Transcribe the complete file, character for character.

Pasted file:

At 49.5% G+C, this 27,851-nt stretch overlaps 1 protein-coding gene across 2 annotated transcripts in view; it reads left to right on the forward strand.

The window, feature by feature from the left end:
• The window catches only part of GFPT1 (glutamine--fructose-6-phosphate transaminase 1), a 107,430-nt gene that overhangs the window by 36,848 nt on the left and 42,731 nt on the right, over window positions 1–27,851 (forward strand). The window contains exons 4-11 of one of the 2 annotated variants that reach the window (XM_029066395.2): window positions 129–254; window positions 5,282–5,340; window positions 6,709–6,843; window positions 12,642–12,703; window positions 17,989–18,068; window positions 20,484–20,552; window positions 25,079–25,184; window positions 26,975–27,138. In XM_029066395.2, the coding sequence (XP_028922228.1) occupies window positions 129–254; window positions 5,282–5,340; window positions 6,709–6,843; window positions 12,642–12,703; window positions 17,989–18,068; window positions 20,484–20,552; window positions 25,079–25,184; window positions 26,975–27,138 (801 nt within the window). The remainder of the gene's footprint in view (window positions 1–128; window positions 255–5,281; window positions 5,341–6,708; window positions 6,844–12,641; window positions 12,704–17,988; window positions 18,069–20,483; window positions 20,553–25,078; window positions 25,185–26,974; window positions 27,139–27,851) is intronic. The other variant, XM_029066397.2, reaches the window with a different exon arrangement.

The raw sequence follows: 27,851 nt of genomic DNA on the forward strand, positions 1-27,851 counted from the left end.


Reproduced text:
At 49.5% G+C, this 27,851-nt stretch overlaps 1 protein-coding gene across 2 annotated transcripts in view; it reads left to right on the forward strand.

The window, feature by feature from the left end:
• The window catches only part of GFPT1 (glutamine--fructose-6-phosphate transaminase 1), a 107,430-nt gene that overhangs the window by 36,848 nt on the left and 42,731 nt on the right, over window positions 1–27,851 (forward strand). The window contains exons 4-11 of one of the 2 annotated variants that reach the window (XM_029066395.2): window positions 129–254; window positions 5,282–5,340; window positions 6,709–6,843; window positions 12,642–12,703; window positions 17,989–18,068; window positions 20,484–20,552; window positions 25,079–25,184; window positions 26,975–27,138. In XM_029066395.2, the coding sequence (XP_028922228.1) occupies window positions 129–254; window positions 5,282–5,340; window positions 6,709–6,843; window positions 12,642–12,703; window positions 17,989–18,068; window positions 20,484–20,552; window positions 25,079–25,184; window positions 26,975–27,138 (801 nt within the window). The remainder of the gene's footprint in view (window positions 1–128; window positions 255–5,281; window positions 5,341–6,708; window positions 6,844–12,641; window positions 12,704–17,988; window positions 18,069–20,483; window positions 20,553–25,078; window positions 25,185–26,974; window positions 27,139–27,851) is intronic. The other variant, XM_029066397.2, reaches the window with a different exon arrangement.

The raw sequence follows: 27,851 nt of genomic DNA on the forward strand, positions 1-27,851 counted from the left end.